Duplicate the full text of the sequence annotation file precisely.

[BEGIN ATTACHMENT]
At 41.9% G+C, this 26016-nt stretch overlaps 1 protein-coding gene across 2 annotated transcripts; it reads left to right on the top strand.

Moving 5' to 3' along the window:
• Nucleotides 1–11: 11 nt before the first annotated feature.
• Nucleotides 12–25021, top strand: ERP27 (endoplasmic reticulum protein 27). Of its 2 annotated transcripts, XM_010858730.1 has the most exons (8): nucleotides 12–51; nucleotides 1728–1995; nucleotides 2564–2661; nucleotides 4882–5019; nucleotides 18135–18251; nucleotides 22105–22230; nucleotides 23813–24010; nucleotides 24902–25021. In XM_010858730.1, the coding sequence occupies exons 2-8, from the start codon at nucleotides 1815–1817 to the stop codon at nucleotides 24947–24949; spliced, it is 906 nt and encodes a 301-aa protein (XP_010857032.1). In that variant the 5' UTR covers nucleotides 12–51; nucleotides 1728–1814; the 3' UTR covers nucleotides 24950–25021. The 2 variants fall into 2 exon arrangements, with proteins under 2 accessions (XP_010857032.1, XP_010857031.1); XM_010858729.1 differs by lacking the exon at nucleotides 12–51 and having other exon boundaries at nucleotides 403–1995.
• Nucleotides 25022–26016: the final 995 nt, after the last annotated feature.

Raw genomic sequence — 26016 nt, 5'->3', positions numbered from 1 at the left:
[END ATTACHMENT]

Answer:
At 41.9% G+C, this 26016-nt stretch overlaps 1 protein-coding gene across 2 annotated transcripts; it reads left to right on the top strand.

Moving 5' to 3' along the window:
• Nucleotides 1–11: 11 nt before the first annotated feature.
• Nucleotides 12–25021, top strand: ERP27 (endoplasmic reticulum protein 27). Of its 2 annotated transcripts, XM_010858730.1 has the most exons (8): nucleotides 12–51; nucleotides 1728–1995; nucleotides 2564–2661; nucleotides 4882–5019; nucleotides 18135–18251; nucleotides 22105–22230; nucleotides 23813–24010; nucleotides 24902–25021. In XM_010858730.1, the coding sequence occupies exons 2-8, from the start codon at nucleotides 1815–1817 to the stop codon at nucleotides 24947–24949; spliced, it is 906 nt and encodes a 301-aa protein (XP_010857032.1). In that variant the 5' UTR covers nucleotides 12–51; nucleotides 1728–1814; the 3' UTR covers nucleotides 24950–25021. The 2 variants fall into 2 exon arrangements, with proteins under 2 accessions (XP_010857032.1, XP_010857031.1); XM_010858729.1 differs by lacking the exon at nucleotides 12–51 and having other exon boundaries at nucleotides 403–1995.
• Nucleotides 25022–26016: the final 995 nt, after the last annotated feature.

Raw genomic sequence — 26016 nt, 5'->3', positions numbered from 1 at the left: